It seems like the world can't shut up about Twitter lately. The micro-blogging network has exploded to over 25 million users already, what with celebrities like Oprah joining along with their mindless minion hordes. But beyond providing us with the irritating mundanities of our friends' day to day lives, it now appears that Twitter is on its way to revolutionizing the world of DJing and the music industry as we know it.
Renowned DJ, producer and techno magnate Richie Hawtin has announced his development of a new Twitter application which allows real-time broadcasting of track IDs during a DJ set. As minimal techno's mad scientist of sorts, Hawtin has already spent much of his career pioneering new DJ technologies, including important innovations in MIDI and Final Scratch.
This new Twitter app would basically broadcast 30 second updates of
what Hawtin is playing live, allowing anyone following him on the
network to see the playlist as it builds up track by track and in real
While it was only a matter of time before this type of
info age breakthrough came about, it will certainly be viewed
ambivalently in the DJ world, because DJs have always been a bit
secretive and hermetic about their track selections. In fact, in the
old days alot of DJs used to white-out the labels on their vinyl
records to keep the competition from eyeballing them at the DJ booth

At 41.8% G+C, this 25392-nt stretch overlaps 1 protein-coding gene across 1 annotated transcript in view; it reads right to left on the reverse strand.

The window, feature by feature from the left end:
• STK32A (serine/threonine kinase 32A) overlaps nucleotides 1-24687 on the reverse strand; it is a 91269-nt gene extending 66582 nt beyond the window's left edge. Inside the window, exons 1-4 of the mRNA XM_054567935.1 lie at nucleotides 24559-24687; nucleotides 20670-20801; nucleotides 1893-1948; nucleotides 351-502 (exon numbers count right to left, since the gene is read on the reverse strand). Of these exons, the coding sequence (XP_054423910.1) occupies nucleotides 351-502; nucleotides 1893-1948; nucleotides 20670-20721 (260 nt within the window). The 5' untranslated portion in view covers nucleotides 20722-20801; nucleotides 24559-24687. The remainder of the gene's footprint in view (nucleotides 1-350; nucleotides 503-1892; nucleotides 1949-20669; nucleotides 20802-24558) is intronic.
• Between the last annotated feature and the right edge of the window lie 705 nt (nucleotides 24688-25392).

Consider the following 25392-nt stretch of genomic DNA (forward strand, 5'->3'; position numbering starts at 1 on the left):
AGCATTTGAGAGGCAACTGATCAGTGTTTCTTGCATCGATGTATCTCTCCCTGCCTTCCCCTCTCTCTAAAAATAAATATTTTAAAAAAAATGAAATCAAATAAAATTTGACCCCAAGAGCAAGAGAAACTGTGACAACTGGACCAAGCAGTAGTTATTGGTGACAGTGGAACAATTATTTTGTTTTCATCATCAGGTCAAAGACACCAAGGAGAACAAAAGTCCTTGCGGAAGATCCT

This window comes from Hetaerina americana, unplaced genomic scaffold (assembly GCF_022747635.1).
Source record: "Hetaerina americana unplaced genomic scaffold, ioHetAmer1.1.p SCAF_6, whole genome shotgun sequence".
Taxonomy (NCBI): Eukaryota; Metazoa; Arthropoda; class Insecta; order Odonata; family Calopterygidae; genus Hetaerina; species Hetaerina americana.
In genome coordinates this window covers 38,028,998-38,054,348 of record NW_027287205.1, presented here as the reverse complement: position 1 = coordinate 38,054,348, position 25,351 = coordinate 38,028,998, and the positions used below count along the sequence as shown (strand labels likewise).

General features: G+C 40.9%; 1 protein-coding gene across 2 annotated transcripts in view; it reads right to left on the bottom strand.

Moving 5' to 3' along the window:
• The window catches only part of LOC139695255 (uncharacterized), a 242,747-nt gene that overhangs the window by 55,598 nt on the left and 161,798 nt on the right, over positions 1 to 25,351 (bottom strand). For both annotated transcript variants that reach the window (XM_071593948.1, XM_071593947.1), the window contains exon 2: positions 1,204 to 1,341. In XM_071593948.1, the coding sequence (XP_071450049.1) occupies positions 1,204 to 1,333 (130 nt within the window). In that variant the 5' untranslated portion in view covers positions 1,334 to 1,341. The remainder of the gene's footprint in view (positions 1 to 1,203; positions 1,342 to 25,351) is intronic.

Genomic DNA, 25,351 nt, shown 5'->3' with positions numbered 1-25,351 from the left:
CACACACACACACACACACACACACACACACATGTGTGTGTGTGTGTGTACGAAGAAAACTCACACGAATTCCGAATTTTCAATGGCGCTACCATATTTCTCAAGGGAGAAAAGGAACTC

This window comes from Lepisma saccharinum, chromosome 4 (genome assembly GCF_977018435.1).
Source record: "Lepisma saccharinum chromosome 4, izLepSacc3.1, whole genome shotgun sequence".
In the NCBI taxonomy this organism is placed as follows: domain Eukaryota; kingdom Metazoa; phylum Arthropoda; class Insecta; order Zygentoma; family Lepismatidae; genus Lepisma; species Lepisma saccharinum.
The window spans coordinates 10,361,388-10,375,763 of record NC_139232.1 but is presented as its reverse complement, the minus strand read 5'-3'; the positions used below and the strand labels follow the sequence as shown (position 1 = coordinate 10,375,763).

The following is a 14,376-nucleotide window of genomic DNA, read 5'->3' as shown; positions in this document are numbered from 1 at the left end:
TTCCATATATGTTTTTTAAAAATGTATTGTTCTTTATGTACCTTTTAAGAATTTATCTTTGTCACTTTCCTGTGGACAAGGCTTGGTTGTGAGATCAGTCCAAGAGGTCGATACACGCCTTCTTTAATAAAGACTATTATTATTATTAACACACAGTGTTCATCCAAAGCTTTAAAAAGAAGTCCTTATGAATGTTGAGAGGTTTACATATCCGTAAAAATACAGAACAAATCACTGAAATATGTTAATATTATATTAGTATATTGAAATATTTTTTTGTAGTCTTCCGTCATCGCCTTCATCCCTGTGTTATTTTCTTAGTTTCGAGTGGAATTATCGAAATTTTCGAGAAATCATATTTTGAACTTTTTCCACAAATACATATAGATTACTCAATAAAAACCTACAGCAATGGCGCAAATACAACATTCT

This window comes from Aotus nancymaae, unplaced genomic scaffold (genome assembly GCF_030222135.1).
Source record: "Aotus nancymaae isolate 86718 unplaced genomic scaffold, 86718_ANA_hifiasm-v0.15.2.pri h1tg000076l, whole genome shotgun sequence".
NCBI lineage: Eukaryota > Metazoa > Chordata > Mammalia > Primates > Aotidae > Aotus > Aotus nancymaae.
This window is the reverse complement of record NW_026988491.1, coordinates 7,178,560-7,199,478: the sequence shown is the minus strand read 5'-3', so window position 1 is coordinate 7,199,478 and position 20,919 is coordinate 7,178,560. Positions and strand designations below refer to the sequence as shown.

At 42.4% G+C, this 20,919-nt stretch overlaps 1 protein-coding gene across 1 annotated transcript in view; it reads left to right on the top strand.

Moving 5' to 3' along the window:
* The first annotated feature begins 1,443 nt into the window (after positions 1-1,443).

and ripping off their secret weapons.
It's precisely their
ability to unearth those obscure gems and drop them unexpectedly that
gives DJ's their hype and mystique, and Twitter has a tendency to
trivialize. There's also the double-edged sword of the exposure and
commercial success this medium will offer unrecognized producers but
the higher frequency of illegal file-sharing of digital music. With
tracks getting instantaneous recognition and viral exposure online, the
pressure to rip them off will also increase.
However, as Mr.
Hawtin himself has expounded on a Minus label press release, the
potential advantages of this new app are incredibly far-reaching and
will ultimately outweigh the cons: "By providing the necessary information to track what is really being played in clubs, the
Twitter DJ application would make sure the real artists get paid
instead of performance payments simply being carved up between the
Madonnas and U2s of the world. If record sales are slowing down and
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performance is now the key area where artists can achieve financial
stability, better solutions need to be found and a workable structure
put in place as soon as possible. We hope that our Twitter DJ
application is a step forward in the development of these types of
I say it's time we give Bono a run for his money.
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Hawtin's next live Twitter broadcast is scheduled during his DJ set at
the INOX Festival in Toulouse, France on May 16 from 3 a.m.- 7 a.m.
(their time). You can tune in at www.twitter.com/rhawtin.